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Gifted, but Doesn't Want to Skip a Grade

Gifted and Talented Expert Advice from Noreen H. Joslyn, LISW, ACSW

Q: My son skipped kindergarten and now that he's in second grade, the school tried to move him again, up to third grade. Then he missed his friends and started to make mistakes on purpose. We have moved him back to second grade, even though he's doing fourth-grade work. He doesn't appear to be bored because he is an excellent listener and picks up the smallest details. I hope we are making the right choice. We want him to be happy socially, too. His IQ score at age 5 was 144. He's extremely social and a happy little boy.

The school wants to work with us. What suggestions can you make about a bright boy who can achieve more but is staying where he is because he is comfortable? I'm afraid that in being comfortable he will later become bored.

A: I'm assuming that your son is enrolled in a regular classroom and is not receiving additional gifted services other than grade skipping for acceleration.

A little guy like him should be able to spend class time with age mates for his social development. Gifted children often have what is known as "asynchronous development." They may be very advanced in one area -- like academics -- but socially be just seven years old. He certainly figured out quickly how to get back to second grade!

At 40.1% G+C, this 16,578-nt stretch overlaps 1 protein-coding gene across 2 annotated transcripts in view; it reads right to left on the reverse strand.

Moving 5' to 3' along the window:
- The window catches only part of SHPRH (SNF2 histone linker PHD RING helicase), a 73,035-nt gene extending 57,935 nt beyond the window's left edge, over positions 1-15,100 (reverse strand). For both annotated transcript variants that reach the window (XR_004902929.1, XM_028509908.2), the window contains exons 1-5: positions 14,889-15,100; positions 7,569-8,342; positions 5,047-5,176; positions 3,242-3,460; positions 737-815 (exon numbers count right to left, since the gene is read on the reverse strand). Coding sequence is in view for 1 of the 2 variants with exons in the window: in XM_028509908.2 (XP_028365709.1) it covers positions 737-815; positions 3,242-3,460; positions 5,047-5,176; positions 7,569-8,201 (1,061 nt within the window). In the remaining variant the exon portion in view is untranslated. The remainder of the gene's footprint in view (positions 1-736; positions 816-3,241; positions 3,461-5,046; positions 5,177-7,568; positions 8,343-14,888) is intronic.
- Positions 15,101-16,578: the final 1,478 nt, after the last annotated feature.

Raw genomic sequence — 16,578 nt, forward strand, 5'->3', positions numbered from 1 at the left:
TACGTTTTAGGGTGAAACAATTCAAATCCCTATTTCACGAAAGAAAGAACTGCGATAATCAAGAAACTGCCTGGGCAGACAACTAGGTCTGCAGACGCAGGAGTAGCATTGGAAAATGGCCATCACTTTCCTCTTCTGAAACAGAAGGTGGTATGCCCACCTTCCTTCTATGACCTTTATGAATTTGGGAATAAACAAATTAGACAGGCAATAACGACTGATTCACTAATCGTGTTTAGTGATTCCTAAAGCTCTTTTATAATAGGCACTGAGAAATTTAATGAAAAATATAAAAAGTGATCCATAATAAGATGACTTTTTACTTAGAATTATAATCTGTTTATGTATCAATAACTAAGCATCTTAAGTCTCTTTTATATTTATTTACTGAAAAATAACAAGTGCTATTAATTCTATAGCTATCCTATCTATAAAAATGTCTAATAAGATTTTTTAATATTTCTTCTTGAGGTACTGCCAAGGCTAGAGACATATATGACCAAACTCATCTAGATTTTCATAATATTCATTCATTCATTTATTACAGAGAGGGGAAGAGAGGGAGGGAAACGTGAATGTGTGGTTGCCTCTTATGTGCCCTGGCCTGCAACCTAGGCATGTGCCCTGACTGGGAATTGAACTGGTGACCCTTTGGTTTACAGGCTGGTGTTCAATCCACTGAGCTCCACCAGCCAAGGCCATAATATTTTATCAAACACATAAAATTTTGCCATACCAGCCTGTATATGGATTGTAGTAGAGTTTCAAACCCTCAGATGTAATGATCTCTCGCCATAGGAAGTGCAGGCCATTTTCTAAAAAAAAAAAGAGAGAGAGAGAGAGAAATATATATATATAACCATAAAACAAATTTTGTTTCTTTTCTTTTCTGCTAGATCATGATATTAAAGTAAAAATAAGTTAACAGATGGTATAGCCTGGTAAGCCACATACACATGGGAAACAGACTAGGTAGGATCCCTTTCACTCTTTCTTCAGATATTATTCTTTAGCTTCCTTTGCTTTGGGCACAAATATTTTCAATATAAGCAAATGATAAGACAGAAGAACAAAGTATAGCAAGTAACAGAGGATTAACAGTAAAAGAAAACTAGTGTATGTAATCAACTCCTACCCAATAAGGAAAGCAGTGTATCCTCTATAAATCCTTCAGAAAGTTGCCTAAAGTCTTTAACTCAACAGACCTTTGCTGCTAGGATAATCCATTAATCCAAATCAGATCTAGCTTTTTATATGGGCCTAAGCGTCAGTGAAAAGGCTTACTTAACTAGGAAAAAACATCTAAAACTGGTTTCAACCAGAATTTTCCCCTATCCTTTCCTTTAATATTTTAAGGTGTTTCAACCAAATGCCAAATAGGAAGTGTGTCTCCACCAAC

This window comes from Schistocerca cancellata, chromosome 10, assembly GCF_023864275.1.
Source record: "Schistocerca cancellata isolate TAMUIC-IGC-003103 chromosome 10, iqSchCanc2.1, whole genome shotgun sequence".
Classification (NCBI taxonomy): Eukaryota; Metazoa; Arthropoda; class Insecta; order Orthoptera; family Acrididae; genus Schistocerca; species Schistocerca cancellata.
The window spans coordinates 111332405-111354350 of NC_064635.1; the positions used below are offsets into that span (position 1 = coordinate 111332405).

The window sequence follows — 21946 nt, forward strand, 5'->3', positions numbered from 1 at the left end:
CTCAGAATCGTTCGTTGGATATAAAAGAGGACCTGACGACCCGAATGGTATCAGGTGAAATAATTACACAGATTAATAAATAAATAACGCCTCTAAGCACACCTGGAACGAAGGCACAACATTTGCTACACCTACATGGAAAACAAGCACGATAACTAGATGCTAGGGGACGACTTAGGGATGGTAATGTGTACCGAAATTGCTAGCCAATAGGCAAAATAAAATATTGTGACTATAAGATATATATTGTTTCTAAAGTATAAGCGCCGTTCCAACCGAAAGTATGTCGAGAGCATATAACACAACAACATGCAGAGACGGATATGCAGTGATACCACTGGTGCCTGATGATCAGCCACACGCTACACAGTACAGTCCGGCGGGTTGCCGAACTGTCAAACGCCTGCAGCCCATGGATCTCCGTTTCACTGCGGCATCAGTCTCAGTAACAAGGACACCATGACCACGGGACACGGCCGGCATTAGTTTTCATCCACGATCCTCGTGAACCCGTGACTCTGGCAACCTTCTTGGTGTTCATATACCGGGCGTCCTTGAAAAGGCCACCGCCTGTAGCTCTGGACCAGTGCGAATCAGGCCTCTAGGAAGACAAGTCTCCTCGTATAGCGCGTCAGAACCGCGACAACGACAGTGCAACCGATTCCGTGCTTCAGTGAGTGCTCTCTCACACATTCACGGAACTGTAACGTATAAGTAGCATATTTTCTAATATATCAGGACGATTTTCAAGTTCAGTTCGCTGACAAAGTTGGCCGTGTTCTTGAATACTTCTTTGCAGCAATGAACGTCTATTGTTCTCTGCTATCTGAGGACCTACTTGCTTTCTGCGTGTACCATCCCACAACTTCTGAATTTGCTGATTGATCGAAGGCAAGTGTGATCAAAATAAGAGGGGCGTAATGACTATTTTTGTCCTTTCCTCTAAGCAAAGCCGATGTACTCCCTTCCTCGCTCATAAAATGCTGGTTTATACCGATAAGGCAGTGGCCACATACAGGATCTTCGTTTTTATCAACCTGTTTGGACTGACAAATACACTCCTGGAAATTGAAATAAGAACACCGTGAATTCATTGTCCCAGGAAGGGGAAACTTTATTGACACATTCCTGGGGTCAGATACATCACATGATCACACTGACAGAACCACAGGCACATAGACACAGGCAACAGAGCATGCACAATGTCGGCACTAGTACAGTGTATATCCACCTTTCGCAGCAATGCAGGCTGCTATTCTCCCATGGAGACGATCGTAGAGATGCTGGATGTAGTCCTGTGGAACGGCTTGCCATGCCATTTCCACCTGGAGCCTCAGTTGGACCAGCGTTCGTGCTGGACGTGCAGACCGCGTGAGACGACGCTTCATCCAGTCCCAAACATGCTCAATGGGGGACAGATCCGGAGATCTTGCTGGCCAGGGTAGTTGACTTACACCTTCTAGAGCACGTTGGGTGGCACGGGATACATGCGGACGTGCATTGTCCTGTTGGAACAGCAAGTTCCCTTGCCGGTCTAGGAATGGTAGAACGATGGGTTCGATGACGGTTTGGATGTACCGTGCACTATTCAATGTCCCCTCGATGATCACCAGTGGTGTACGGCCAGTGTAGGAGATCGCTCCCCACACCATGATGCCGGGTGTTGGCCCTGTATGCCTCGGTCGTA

Your son will get too comfortable eventually if he is not sufficiently challenged. He should be encouraged to work at his level, no matter what grade he's in -- but that will take some adaptation in his curriculum. There are many publications geared towards teachers with kids of varying abilities in one class. I would recommend the book Teaching Young Gifted Children in the Regular Classroom by J. Smutney et. al., to his teachers for some practical suggestions. Also, offer to help in some way with time or materials to make their job easier. Locate challenging extracurriculars that would be fun for him -- museum classes, a chess or Scrabble club, etc. Your son may be ready to skip ahead at a later date if he stays in the "learning habit" now. Good luck.

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Noreen Joslyn is a licensed independent social worker in the state of Ohio and is a member of the Academy of Certified Social Workers. She has a master's degree in Social Work, specializing in family and children, from the University of Pittsburgh. She is a psychiatric social worker in private practice with Ken DeLuca, Ph.D. & Associates, where she counsels parents and children.


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